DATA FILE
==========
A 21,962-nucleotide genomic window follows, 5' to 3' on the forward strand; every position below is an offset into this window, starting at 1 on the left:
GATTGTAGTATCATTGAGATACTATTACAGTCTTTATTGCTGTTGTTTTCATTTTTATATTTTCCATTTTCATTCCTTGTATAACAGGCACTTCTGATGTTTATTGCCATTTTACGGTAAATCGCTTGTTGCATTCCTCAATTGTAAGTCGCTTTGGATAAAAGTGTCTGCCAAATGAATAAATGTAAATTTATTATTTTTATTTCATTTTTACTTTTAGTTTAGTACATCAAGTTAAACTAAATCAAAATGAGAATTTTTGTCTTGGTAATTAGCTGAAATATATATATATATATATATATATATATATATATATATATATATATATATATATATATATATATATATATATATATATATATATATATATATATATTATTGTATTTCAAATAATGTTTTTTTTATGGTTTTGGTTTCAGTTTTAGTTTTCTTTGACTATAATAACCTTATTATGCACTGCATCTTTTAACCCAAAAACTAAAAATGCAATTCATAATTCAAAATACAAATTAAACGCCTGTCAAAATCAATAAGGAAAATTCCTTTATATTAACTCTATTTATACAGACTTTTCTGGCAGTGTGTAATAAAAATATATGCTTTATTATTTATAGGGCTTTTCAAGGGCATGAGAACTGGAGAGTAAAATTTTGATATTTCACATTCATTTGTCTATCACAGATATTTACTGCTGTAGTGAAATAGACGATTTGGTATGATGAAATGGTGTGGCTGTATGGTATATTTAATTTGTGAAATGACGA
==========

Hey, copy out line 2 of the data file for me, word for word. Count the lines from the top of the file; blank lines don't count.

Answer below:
GATTGTAGTATCATTGAGATACTATTACAGTCTTTATTGCTGTTGTTTTCATTTTTATATTTTCCATTTTCATTCCTTGTATAACAGGCACTTCTGATGTTTATTGCCATTTTACGGTAAATCGCTTGTTGCATTCCTCAATTGTAAGTCGCTTTGGATAAAAGTGTCTGCCAAATGAATAAATGTAAATTTATTATTTTTATTTCATTTTTACTTTTAGTTTAGTACATCAAGTTAAACTAAATCAAAATGAGAATTTTTGTCTTGGTAATTAGCTGAAATATATATATATATATATATATATATATATATATATATATATATATATATATATATATATATATATATATATATATATATATATATATATATATATTATTGTATTTCAAATAATGTTTTTTTTATGGTTTTGGTTTCAGTTTTAGTTTTCTTTGACTATAATAACCTTATTATGCACTGCATCTTTTAACCCAAAAACTAAAAATGCAATTCATAATTCAAAATACAAATTAAACGCCTGTCAAAATCAATAAGGAAAATTCCTTTATATTAACTCTATTTATACAGACTTTTCTGGCAGTGTGTAATAAAAATATATGCTTTATTATTTATAGGGCTTTTCAAGGGCATGAGAACTGGAGAGTAAAATTTTGATATTTCACATTCATTTGTCTATCACAGATATTTACTGCTGTAGTGAAATAGACGATTTGGTATGATGAAATGGTGTGGCTGTATGGTATATTTAATTTGTGAAATGACGA